Lent’s strengths is allowing the artists to speak for themselves – largely a phenomenological approach that emphasized on the lived experience of people who are in the comic industry – ‘it is essential to discover directly from those who lived through events what they know, believe and experienced’. Lent conducted about 400 interviews with Asian comic editors, artists, writers, publishers, festival directors, shop owners, critics, academics, officials, comic pirates and animators. Having read much of Lent’s writings, they are filled with details and what Clifford Geertz has termed as thick description. These interviews were conducted during the 60 trips to Asia that Lent made from 1986 to 2012 – all handwritten down in those A4 yellow writing pad that Lent uses. I remember them fondly when we first met in 1992 and again when he interviewed me in Singapore in 2000. We last met in Singapore in 2011 and he was still using the yellow writing pads. He must have a lifetime supply of them.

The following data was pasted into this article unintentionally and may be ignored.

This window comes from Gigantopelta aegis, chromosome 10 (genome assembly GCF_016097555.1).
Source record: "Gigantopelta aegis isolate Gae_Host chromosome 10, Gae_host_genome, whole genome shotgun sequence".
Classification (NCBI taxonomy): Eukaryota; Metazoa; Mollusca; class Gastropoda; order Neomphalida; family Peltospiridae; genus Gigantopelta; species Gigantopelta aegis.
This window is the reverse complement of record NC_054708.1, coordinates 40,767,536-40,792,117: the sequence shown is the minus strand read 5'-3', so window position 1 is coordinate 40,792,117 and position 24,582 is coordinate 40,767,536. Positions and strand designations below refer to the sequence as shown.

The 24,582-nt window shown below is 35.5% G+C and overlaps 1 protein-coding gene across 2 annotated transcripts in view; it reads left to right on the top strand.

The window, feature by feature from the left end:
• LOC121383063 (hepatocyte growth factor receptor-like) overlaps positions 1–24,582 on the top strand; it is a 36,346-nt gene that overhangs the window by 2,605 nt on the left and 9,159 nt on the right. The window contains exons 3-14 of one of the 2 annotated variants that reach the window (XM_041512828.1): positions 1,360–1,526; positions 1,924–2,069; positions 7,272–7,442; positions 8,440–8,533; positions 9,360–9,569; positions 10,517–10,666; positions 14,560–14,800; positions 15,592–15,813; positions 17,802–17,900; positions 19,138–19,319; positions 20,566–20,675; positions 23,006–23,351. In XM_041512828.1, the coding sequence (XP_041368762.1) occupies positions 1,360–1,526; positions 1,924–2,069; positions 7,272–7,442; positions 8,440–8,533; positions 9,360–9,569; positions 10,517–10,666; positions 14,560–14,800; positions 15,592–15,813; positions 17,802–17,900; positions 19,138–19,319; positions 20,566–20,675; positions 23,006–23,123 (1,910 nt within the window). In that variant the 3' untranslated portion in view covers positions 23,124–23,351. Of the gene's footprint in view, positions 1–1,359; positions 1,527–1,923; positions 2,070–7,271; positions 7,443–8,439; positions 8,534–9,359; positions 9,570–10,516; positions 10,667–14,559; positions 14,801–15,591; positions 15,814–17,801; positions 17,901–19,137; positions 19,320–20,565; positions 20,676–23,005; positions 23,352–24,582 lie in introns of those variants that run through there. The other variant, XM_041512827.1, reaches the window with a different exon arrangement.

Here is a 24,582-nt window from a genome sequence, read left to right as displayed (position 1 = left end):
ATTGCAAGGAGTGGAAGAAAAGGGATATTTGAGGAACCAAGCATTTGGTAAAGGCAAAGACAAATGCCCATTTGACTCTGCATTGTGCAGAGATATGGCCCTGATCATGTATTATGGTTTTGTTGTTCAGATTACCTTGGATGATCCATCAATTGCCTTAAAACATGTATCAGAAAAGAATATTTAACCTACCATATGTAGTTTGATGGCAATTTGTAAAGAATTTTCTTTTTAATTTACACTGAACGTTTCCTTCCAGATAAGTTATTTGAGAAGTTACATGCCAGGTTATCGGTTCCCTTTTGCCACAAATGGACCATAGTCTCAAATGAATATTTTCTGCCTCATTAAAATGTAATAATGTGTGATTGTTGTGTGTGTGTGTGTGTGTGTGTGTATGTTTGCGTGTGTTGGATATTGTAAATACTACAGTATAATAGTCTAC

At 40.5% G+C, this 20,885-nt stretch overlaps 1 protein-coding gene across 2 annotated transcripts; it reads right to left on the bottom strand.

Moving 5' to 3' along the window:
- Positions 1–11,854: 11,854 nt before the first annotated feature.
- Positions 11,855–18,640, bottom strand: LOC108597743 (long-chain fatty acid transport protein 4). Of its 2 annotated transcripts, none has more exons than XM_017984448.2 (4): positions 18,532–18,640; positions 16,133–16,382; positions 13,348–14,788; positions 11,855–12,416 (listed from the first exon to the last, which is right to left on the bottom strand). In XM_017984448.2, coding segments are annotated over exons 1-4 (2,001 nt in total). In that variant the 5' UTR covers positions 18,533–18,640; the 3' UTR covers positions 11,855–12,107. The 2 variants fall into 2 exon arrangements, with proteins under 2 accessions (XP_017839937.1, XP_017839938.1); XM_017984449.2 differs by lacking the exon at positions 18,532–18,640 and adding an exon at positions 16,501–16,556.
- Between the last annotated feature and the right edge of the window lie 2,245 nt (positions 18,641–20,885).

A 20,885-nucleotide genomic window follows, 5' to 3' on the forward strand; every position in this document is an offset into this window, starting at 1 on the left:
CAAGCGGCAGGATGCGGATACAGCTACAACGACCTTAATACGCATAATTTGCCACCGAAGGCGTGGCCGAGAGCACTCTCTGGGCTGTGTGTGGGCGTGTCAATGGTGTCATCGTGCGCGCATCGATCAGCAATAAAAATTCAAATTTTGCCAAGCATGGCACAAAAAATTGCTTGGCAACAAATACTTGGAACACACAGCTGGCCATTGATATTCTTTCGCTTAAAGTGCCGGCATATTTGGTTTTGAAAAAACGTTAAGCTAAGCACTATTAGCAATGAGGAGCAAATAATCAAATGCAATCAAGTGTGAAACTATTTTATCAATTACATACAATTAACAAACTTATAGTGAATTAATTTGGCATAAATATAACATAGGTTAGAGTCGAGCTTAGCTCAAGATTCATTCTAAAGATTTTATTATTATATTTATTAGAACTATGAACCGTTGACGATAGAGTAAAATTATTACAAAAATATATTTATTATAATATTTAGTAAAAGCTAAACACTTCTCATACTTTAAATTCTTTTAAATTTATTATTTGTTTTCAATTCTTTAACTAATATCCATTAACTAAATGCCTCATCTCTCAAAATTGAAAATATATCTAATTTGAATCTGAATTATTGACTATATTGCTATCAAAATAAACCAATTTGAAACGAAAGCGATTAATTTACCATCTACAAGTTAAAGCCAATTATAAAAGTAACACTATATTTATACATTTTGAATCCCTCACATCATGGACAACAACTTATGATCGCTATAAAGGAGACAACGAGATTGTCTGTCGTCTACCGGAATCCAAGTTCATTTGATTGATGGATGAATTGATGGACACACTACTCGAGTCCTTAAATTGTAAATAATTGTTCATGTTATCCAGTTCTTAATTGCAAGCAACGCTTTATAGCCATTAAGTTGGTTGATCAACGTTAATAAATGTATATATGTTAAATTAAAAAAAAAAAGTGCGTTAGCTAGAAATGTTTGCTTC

The mass communications approach employed by Lent focuses on the artists and industry (sales and distribution), which is very educational for any newcomers as it provides both historical and contemporary overviews of Asian comics such as the two waves of pirated comics in China’s comic industry in the 1990s and 2000s. If there is something lacking about this approach, it is that it could have discussed more about the aesthetics of the different Asian comics, what makes them ‘work’ or to even explore whether there is such a thing as an Asian aesthetics in comics. But as Lent made clear in his ‘Introduction’, he saw himself as a ‘gap plugger’, to fill this hole in comics scholarship about Asian comics. It is meant to open the door for other comic scholars to go deeper into the topic and explore other areas. In this aspect, his work is groundbreaking and backbreaking – an almost 30 years effort that sees a professional in his late 70s (accompanied by his wife-fellow researcher, Xu Ying) flying all over Asia to get the untold stories of Asian comics.